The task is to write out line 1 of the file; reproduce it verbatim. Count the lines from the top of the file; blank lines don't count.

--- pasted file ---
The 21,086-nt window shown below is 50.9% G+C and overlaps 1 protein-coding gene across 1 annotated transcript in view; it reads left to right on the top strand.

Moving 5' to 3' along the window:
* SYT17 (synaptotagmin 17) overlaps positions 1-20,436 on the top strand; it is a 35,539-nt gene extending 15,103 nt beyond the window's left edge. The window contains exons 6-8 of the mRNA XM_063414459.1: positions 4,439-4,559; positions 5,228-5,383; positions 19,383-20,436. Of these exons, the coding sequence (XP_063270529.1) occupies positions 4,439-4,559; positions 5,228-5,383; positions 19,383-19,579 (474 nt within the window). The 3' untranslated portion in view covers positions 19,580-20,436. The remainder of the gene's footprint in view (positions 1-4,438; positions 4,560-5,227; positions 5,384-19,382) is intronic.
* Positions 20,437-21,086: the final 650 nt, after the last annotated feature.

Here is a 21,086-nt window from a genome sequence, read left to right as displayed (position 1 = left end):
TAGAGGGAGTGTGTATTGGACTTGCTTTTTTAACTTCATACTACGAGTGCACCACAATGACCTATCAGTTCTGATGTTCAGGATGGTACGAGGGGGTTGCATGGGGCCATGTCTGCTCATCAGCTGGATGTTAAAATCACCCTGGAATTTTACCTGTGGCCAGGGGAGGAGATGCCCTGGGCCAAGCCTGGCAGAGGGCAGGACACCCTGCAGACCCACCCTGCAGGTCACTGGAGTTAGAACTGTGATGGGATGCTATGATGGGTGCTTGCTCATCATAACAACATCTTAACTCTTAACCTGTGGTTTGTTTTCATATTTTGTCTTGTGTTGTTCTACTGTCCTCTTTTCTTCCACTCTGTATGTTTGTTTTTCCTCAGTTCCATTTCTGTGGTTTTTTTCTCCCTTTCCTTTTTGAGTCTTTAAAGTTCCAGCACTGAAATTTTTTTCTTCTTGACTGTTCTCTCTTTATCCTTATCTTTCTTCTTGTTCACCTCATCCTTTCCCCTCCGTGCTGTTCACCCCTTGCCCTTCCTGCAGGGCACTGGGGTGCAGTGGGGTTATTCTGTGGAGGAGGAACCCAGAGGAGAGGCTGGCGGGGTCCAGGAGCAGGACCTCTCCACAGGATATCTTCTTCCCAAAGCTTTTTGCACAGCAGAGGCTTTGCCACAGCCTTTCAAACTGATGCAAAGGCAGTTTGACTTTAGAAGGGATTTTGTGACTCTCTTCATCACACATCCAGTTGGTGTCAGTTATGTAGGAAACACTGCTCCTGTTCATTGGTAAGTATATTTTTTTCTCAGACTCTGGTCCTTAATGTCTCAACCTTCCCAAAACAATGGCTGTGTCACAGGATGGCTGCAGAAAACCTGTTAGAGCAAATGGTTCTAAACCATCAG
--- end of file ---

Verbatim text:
The 21,086-nt window shown below is 50.9% G+C and overlaps 1 protein-coding gene across 1 annotated transcript in view; it reads left to right on the top strand.